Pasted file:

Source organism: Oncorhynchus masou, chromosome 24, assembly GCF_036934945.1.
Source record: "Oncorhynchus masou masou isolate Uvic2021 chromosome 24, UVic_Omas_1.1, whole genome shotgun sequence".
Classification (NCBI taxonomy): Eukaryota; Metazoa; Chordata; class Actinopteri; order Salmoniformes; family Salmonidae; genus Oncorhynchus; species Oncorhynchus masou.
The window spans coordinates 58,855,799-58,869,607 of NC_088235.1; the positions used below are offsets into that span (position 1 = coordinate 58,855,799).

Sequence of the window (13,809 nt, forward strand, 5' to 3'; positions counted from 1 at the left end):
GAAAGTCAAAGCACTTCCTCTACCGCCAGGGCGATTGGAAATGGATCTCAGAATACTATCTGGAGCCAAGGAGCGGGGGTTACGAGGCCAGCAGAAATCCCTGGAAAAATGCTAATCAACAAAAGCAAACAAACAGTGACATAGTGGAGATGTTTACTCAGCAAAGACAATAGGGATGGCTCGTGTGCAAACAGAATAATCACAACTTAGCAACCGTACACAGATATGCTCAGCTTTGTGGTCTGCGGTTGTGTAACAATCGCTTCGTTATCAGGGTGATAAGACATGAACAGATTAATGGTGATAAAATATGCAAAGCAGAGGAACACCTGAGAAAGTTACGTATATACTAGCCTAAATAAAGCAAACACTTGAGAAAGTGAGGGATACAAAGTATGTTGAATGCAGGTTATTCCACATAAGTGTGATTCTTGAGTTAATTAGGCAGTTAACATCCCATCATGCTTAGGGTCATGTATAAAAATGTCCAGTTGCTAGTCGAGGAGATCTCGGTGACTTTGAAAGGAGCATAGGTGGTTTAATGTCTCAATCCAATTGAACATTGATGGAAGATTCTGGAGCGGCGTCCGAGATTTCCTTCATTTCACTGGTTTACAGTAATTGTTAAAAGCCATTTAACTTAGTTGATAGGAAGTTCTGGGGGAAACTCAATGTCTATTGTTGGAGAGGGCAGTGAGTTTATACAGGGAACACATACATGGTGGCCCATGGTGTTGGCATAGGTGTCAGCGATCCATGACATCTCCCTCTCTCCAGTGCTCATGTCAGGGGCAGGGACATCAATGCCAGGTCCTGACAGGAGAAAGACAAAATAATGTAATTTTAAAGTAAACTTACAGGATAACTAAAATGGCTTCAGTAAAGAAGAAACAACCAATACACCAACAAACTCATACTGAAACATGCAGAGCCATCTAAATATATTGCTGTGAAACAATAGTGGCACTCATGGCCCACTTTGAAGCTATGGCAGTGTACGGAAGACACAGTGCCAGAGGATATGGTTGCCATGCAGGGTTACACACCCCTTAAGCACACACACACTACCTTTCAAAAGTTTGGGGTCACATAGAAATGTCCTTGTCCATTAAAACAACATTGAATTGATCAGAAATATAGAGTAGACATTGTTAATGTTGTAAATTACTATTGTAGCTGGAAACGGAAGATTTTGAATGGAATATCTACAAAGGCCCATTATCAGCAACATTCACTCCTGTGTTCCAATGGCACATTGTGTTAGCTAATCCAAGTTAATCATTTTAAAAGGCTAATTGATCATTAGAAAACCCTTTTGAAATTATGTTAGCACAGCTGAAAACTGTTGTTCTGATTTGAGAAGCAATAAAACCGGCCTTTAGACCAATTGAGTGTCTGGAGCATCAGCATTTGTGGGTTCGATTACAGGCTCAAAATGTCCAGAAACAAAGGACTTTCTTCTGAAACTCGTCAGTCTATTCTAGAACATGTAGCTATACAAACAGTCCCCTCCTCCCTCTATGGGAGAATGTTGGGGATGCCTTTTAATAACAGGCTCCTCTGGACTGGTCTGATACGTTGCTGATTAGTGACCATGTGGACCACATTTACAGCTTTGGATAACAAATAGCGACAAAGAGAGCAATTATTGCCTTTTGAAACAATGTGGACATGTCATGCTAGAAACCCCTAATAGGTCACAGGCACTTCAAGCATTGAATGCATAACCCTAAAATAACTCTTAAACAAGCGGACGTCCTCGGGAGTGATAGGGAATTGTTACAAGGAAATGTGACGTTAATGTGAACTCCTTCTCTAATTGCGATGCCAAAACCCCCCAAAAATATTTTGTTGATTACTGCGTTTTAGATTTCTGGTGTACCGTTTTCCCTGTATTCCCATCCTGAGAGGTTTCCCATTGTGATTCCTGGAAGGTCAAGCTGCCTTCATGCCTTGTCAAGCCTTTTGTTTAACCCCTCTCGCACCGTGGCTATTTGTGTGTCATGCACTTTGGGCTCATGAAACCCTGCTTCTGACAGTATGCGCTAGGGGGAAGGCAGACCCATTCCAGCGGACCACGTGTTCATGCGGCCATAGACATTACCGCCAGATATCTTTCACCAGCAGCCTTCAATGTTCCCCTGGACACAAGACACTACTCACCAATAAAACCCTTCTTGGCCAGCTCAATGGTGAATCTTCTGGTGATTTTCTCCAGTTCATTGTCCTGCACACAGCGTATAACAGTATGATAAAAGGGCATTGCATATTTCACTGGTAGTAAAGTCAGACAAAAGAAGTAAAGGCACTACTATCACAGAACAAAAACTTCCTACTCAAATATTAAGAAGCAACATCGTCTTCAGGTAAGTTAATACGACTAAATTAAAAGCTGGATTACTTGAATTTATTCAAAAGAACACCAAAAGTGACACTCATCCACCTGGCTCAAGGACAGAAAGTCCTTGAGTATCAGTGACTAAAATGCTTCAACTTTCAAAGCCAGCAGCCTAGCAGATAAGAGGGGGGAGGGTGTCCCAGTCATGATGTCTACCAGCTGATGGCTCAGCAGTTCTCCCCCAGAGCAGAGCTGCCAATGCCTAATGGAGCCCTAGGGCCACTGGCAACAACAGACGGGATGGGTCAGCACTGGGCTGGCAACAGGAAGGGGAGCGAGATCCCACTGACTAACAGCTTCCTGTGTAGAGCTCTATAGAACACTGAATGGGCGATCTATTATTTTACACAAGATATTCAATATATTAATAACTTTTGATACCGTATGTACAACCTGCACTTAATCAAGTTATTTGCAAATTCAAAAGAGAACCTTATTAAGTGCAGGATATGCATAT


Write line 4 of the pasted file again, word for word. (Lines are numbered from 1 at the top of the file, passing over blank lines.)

The window spans coordinates 58,855,799-58,869,607 of NC_088235.1; the positions used below are offsets into that span (position 1 = coordinate 58,855,799).